Employees in a significant number of workplaces are exposed to a diversity of chemical compounds and other agents at higher concentrations and for longer periods than people in other environments. There is a growing evidence base linking such work-based exposures to a number of cancers, most prevalent among them cancers of the skin, lung and bladder.
Estimating the proportion of cancer attributable to occupational exposures is complicated and difficult. The most comprehensive Australian study estimated that in 2005, 6.5% of cancer cases in Australia could be attributed to workplace exposures (10.8% in men, 2.2% in women).
The same study estimated that about 1.5 million Australian workers, engaged in 51 different industries, may be exposed to carcinogenic agents in the course of their work.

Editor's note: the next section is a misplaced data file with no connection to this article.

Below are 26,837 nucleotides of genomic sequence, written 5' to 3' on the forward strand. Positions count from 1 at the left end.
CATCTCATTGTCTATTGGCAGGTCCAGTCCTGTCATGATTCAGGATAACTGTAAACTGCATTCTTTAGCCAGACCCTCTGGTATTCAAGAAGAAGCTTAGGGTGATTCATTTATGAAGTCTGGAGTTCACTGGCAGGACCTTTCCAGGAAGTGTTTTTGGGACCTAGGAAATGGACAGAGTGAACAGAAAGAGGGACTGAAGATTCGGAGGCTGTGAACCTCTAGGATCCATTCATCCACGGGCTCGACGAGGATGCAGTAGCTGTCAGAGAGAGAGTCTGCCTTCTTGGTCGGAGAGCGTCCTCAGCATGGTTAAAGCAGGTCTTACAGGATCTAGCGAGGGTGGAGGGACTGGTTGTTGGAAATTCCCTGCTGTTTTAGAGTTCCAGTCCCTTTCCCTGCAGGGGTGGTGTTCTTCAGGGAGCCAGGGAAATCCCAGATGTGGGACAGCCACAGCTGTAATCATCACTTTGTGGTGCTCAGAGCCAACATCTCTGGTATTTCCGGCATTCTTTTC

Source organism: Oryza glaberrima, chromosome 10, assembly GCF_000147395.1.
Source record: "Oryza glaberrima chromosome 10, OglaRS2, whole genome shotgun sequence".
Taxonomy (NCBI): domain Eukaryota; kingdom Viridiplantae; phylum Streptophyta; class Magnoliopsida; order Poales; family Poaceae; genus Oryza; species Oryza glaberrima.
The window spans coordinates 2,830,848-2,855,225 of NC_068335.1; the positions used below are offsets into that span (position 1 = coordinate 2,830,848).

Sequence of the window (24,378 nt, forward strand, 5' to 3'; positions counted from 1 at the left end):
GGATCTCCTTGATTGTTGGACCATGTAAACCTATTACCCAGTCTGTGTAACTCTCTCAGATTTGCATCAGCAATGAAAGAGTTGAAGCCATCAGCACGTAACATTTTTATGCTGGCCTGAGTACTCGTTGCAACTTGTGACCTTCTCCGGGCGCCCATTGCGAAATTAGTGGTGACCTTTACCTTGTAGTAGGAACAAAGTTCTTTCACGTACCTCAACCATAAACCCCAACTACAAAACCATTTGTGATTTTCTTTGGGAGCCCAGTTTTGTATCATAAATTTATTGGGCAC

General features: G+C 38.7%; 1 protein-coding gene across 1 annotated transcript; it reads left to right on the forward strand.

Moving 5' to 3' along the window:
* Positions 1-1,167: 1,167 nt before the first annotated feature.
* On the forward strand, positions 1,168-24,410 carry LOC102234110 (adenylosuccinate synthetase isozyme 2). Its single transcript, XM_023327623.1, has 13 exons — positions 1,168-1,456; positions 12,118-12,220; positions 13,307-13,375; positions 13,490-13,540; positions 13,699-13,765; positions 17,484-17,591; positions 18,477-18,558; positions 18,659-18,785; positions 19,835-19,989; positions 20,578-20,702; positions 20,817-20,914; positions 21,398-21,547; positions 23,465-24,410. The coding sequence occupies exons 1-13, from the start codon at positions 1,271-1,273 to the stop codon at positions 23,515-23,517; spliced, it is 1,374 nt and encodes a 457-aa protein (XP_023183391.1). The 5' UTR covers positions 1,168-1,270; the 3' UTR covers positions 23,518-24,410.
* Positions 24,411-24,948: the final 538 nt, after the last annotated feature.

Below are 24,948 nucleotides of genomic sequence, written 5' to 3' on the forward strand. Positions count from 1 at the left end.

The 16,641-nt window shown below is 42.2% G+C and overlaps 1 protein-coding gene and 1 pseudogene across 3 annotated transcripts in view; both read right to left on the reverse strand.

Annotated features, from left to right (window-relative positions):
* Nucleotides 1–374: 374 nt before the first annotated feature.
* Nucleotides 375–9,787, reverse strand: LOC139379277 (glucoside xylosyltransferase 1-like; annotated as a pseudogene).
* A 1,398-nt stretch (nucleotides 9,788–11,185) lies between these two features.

The occupational cancers chapter of our National Cancer Prevention Policy provides comprehensive information on occupational carcinogens in Australia, including statistical data, the evidence base and policy context.
Pesticides and cancer
The term ‘pesticides’ refers to hundreds of synthetic and naturally occurring (i.e. those produced by plants) chemicals designed or naturally produced to deter insects and other agricultural pests. The wide-ranging variety of synthetic and naturally occurring chemical pesticides makes it difficult to accurately assess their potential to cause cancer in humans.
This position statement reviews the evidence in relation to the cancer risk associated with specific pesticide components, as well as the risk associated with the use of pesticides in the workplace and at home. Overall, there is no conclusive evidence linking cancer incidence or mortality with pesticides currently used in Australia. However, the evidence is limited, so it is also impossible to conclude there is no link between pesticide exposure and cancer.
Explore how our advocacy is making cancer history